Texas abounds with opportunities for this feature, and some seem irretrievable, lost and gone. Doesn't seem to be the case here, but

Wikipedia notes what happened lately:

Rockdale was the site of a large Alcoa smelting operation, which could produce 1.67 million pounds of aluminum per day. The ALCOA plant profoundly changed the city, as noted in a Saturday Evening Post article by Rockdale native George Sessions Perry - within a few years of its arrival in 1952, Rockdale almost doubled in population, changing in character from a predominantly agricultural economy to one heavily driven by manufacturing jobs. The ALCOA plant was partially closed in late 2008 - early 2009.

It's completely closed now. The company said it was not competitive with "other smelters globally."

The town grew up alongside a train line, the International-Great Northern Railroad. Their depot:

I wondered what the Great Snortin' was doing down in Texas, but the famed Minnesota line was a different company. The Great Northern Railway. I'm sure they didn't chose the name of the Texas line to make people think they were part of that successful company. Nah.

So what's downtown? This off-putting piece of visual abrasion:

A facade job, or new construction? The door is situated like a 60s building, and the same goes for the window. If I had to guess: bank or public building of some sort.

It's certainly arresting, I'll give it that.

NOTE: in the middle of writing this, I found a resource that gives some context. It seems to have replaced another structure.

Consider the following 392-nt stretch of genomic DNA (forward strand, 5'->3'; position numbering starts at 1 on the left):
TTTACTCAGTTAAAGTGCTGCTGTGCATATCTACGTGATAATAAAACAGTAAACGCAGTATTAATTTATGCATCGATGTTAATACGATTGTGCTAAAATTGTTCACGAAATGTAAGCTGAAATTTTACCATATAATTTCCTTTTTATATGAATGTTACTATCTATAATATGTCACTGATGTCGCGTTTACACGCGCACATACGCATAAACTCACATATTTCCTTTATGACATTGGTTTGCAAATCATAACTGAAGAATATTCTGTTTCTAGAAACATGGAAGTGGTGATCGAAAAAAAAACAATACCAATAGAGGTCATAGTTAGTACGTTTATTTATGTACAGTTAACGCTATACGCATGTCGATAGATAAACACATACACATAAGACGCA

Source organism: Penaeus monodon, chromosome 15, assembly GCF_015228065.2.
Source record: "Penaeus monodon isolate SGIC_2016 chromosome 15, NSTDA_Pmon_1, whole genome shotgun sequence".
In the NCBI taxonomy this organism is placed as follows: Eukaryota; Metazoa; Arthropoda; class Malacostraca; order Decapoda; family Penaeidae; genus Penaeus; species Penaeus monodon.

Full enshinglement in the Buckaroo Revival style, with late 60s / early 70s faux stone for the full length:

Think of men with wide lapels and thick ties and brown-rimmed glasses and combovers and polyester shirts, and that's who clustered around the day they had their grand opening.

As the song says: something's happening here. What it is ain't exactly clear.

It looks like a second floor was lopped off and the windows filled in, but the proportions are wrong, and the roofline pyramids look original.

The town went all-out when it seemed like Pepto-Bismol might build plant:

Thin bricks indicate a 50s makeover; the corners show the tell-tale signs of glue daubs, suggesting Vitrolite or porcelain plates. Which might have been put up in the 30s or 40s.

Overall it looks as if it lost a story - the second, in between the first and third.

The building on the left looks like an indifferent Rock 'em-Sock 'em robot:

On the right - why, look! Buckaroo Revival of the most delicate sort.

Yes, that's a great place for shingles! And as long as they're at it:

It must have been beautiful, once - imagine that window glowing in the twilight.

Tire & Automotive . . .

. . . and treasures.

On the edge of downtown, looking as if it's 1948:

 

And it's open! Take a look at how rotten it was before renovation.

There was another theater . . . but we'll get to that.

A hopeful sign: old structures respectfully renovated.

One more note:

From 1992 to 2011, the Rockdale facility had been the sole supplier of the aluminum powder used to propel U. S. space shuttles.

Ironically, the commander on three shuttle missions,— pilot on a fourth and mission specialist on a fifth—was a Rockdale native.

Ken Cockrell commanded shuttle missions in 2002, 2001 and 1996, piloted a 1995 flight and first flew into space aboard a 1993 mission.

Cockrell is a 1968 graduate of Rockdale High School and won an Alcoa scholarship that year.

Wonder if he got gas here, or whether it had been shuttered even then:

 

There's more: have a look.

Bonus fun: look at this photograph, and see if you can find the street. The 7th building from the corner is still around.